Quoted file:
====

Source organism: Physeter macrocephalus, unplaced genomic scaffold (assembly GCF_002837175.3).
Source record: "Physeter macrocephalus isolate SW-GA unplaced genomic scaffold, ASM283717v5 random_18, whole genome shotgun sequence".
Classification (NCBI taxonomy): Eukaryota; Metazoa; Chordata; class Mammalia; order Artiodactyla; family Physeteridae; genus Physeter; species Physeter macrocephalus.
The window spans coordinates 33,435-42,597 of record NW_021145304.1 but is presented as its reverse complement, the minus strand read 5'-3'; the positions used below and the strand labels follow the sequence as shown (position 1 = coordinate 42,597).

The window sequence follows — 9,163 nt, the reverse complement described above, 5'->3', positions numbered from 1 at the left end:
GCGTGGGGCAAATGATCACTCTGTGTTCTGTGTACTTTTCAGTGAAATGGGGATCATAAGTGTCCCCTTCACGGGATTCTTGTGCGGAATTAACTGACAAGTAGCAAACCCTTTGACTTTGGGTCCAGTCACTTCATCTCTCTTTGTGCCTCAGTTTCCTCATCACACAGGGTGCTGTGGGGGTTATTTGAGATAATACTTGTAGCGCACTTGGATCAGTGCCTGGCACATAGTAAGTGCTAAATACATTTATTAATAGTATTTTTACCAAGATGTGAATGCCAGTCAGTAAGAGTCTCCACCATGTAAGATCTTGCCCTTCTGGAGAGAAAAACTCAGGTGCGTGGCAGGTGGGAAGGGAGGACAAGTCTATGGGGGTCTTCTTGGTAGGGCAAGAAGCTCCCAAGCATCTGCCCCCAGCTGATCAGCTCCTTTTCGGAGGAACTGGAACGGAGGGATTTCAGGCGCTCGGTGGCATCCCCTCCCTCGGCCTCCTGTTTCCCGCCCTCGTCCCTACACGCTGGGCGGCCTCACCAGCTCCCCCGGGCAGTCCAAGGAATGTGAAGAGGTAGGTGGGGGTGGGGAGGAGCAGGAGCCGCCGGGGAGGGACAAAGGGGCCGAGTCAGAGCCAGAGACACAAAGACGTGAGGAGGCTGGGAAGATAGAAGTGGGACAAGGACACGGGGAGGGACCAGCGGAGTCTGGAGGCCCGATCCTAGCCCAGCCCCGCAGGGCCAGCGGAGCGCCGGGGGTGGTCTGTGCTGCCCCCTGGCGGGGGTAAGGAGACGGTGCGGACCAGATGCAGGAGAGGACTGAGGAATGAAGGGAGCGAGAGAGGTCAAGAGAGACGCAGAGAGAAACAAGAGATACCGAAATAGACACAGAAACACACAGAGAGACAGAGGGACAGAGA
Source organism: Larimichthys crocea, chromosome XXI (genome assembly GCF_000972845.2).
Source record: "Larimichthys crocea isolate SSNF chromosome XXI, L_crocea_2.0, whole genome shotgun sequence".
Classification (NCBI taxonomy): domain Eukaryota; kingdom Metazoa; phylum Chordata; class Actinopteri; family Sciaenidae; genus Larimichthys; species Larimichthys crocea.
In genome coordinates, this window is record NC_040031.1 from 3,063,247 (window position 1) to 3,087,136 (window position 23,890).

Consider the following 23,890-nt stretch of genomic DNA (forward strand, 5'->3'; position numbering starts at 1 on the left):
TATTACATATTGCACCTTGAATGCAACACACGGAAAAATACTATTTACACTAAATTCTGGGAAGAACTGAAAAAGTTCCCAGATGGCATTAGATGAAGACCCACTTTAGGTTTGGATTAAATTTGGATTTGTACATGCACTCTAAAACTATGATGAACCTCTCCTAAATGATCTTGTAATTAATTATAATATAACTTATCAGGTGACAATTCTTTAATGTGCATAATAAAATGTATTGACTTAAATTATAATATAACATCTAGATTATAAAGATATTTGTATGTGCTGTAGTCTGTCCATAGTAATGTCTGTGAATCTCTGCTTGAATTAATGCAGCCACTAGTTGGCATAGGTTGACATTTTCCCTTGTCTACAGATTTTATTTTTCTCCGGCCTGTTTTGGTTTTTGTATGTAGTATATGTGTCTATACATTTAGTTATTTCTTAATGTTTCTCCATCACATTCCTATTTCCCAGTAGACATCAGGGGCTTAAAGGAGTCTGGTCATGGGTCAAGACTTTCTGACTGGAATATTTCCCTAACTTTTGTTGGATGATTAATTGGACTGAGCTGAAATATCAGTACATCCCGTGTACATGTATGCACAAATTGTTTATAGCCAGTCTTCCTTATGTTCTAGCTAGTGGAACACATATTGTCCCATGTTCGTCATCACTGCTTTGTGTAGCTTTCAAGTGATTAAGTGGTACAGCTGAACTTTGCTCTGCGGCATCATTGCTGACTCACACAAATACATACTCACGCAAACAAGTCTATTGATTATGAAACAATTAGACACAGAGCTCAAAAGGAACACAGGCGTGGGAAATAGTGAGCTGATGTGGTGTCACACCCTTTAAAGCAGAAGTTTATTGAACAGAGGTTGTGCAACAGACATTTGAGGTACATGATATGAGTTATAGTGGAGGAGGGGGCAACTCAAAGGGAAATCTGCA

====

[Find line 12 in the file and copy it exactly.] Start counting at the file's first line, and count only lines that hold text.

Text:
TATTACATATTGCACCTTGAATGCAACACACGGAAAAATACTATTTACACTAAATTCTGGGAAGAACTGAAAAAGTTCCCAGATGGCATTAGATGAAGACCCACTTTAGGTTTGGATTAAATTTGGATTTGTACATGCACTCTAAAACTATGATGAACCTCTCCTAAATGATCTTGTAATTAATTATAATATAACTTATCAGGTGACAATTCTTTAATGTGCATAATAAAATGTATTGACTTAAATTATAATATAACATCTAGATTATAAAGATATTTGTATGTGCTGTAGTCTGTCCATAGTAATGTCTGTGAATCTCTGCTTGAATTAATGCAGCCACTAGTTGGCATAGGTTGACATTTTCCCTTGTCTACAGATTTTATTTTTCTCCGGCCTGTTTTGGTTTTTGTATGTAGTATATGTGTCTATACATTTAGTTATTTCTTAATGTTTCTCCATCACATTCCTATTTCCCAGTAGACATCAGGGGCTTAAAGGAGTCTGGTCATGGGTCAAGACTTTCTGACTGGAATATTTCCCTAACTTTTGTTGGATGATTAATTGGACTGAGCTGAAATATCAGTACATCCCGTGTACATGTATGCACAAATTGTTTATAGCCAGTCTTCCTTATGTTCTAGCTAGTGGAACACATATTGTCCCATGTTCGTCATCACTGCTTTGTGTAGCTTTCAAGTGATTAAGTGGTACAGCTGAACTTTGCTCTGCGGCATCATTGCTGACTCACACAAATACATACTCACGCAAACAAGTCTATTGATTATGAAACAATTAGACACAGAGCTCAAAAGGAACACAGGCGTGGGAAATAGTGAGCTGATGTGGTGTCACACCCTTTAAAGCAGAAGTTTATTGAACAGAGGTTGTGCAACAGACATTTGAGGTACATGATATGAGTTATAGTGGAGGAGGGGGCAACTCAAAGGGAAATCTGCA